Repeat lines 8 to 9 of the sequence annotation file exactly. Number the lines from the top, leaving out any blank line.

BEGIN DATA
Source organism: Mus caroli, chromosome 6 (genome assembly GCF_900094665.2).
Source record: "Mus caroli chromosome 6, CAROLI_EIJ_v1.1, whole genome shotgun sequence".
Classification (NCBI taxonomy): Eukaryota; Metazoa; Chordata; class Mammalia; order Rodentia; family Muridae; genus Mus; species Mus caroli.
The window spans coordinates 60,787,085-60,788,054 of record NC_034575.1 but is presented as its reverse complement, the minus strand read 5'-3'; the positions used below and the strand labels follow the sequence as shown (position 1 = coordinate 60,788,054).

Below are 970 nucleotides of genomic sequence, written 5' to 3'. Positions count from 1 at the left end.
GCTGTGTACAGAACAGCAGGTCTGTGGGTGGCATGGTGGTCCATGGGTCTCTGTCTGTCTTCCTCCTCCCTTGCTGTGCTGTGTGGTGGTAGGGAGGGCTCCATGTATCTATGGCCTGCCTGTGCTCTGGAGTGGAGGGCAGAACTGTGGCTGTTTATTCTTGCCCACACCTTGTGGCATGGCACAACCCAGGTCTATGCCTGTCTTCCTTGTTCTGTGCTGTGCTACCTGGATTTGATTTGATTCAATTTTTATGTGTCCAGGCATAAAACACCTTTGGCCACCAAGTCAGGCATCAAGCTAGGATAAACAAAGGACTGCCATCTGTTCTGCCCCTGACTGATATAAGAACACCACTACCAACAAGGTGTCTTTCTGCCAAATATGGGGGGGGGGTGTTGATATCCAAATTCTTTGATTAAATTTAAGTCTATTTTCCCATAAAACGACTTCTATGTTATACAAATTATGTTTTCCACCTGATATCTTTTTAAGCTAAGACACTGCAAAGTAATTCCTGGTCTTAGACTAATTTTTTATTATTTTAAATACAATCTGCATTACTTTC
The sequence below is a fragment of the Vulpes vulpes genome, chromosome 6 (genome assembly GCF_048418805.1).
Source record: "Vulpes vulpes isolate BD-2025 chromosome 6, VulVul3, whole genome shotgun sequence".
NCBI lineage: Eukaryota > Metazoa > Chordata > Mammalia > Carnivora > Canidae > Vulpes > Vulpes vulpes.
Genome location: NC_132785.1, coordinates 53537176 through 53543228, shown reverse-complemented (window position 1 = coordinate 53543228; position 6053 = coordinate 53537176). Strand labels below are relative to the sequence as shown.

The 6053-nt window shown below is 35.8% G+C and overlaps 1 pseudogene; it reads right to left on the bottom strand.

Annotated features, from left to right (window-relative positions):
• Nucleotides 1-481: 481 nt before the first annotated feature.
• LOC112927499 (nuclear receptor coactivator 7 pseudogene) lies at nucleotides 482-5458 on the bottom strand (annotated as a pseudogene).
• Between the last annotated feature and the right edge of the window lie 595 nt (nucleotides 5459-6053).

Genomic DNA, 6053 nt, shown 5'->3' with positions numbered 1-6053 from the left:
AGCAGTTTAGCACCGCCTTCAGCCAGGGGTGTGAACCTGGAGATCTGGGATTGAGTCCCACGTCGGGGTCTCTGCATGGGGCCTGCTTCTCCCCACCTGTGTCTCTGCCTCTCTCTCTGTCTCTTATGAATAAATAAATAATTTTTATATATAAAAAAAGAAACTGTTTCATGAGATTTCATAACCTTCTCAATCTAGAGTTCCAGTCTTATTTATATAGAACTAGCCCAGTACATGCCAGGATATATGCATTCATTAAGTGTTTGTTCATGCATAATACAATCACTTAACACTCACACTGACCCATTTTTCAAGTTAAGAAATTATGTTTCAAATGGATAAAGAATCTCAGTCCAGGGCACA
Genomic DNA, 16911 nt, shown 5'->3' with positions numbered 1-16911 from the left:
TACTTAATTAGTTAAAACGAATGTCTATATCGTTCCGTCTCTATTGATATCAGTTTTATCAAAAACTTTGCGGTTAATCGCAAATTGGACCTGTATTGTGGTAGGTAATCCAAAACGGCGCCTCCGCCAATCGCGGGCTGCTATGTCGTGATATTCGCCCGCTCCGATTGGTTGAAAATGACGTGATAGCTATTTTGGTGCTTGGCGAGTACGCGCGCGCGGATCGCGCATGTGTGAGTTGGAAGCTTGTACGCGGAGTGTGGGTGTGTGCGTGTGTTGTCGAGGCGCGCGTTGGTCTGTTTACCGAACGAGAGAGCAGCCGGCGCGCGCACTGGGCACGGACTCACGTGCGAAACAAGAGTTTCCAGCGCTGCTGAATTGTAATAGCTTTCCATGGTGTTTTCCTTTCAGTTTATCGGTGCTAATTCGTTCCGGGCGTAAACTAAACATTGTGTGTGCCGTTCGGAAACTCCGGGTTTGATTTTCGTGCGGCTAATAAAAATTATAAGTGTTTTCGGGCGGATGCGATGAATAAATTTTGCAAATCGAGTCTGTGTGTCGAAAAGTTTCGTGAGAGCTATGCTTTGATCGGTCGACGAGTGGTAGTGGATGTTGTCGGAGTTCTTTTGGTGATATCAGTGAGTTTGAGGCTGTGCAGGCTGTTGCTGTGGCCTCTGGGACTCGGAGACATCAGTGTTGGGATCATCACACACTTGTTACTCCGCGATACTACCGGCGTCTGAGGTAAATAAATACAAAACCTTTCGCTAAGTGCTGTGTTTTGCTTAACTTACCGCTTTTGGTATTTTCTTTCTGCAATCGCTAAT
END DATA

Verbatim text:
Source record: "Vulpes vulpes isolate BD-2025 chromosome 6, VulVul3, whole genome shotgun sequence".
NCBI lineage: Eukaryota > Metazoa > Chordata > Mammalia > Carnivora > Canidae > Vulpes > Vulpes vulpes.